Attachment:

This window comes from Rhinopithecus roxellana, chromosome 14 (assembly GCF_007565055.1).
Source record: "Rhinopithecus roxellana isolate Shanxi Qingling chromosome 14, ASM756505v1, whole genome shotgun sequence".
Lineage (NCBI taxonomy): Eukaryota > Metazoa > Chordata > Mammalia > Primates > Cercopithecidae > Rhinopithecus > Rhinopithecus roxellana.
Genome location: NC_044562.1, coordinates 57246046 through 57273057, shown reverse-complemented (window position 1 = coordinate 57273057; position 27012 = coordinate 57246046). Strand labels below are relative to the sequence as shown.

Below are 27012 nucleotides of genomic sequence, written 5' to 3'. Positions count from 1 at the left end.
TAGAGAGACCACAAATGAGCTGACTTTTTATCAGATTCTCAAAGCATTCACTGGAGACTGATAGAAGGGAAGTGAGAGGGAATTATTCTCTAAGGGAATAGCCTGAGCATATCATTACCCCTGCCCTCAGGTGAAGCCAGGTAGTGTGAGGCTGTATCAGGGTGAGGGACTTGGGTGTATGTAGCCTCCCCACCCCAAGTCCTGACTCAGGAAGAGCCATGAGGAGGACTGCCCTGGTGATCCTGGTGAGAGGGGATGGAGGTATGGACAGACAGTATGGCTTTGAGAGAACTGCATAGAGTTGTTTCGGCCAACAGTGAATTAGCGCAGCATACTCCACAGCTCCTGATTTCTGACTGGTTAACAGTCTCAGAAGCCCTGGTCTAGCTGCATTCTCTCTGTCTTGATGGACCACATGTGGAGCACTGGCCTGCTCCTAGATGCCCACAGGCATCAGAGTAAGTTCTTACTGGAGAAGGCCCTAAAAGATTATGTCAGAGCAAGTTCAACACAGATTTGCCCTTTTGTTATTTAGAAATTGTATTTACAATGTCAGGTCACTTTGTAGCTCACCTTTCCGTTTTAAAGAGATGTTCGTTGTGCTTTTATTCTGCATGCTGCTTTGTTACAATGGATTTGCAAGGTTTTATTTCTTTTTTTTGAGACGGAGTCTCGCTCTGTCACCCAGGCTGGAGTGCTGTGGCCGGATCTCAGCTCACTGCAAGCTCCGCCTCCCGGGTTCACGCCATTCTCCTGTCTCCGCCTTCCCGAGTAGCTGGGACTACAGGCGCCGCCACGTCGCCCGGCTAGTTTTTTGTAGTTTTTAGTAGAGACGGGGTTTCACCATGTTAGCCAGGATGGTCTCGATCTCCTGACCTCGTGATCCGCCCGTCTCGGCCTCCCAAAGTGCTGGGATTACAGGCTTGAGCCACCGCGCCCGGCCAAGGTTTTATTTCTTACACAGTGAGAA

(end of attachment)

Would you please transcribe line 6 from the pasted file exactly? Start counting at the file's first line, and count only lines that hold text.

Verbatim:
TAGAGAGACCACAAATGAGCTGACTTTTTATCAGATTCTCAAAGCATTCACTGGAGACTGATAGAAGGGAAGTGAGAGGGAATTATTCTCTAAGGGAATAGCCTGAGCATATCATTACCCCTGCCCTCAGGTGAAGCCAGGTAGTGTGAGGCTGTATCAGGGTGAGGGACTTGGGTGTATGTAGCCTCCCCACCCCAAGTCCTGACTCAGGAAGAGCCATGAGGAGGACTGCCCTGGTGATCCTGGTGAGAGGGGATGGAGGTATGGACAGACAGTATGGCTTTGAGAGAACTGCATAGAGTTGTTTCGGCCAACAGTGAATTAGCGCAGCATACTCCACAGCTCCTGATTTCTGACTGGTTAACAGTCTCAGAAGCCCTGGTCTAGCTGCATTCTCTCTGTCTTGATGGACCACATGTGGAGCACTGGCCTGCTCCTAGATGCCCACAGGCATCAGAGTAAGTTCTTACTGGAGAAGGCCCTAAAAGATTATGTCAGAGCAAGTTCAACACAGATTTGCCCTTTTGTTATTTAGAAATTGTATTTACAATGTCAGGTCACTTTGTAGCTCACCTTTCCGTTTTAAAGAGATGTTCGTTGTGCTTTTATTCTGCATGCTGCTTTGTTACAATGGATTTGCAAGGTTTTATTTCTTTTTTTTGAGACGGAGTCTCGCTCTGTCACCCAGGCTGGAGTGCTGTGGCCGGATCTCAGCTCACTGCAAGCTCCGCCTCCCGGGTTCACGCCATTCTCCTGTCTCCGCCTTCCCGAGTAGCTGGGACTACAGGCGCCGCCACGTCGCCCGGCTAGTTTTTTGTAGTTTTTAGTAGAGACGGGGTTTCACCATGTTAGCCAGGATGGTCTCGATCTCCTGACCTCGTGATCCGCCCGTCTCGGCCTCCCAAAGTGCTGGGATTACAGGCTTGAGCCACCGCGCCCGGCCAAGGTTTTATTTCTTACACAGTGAGAA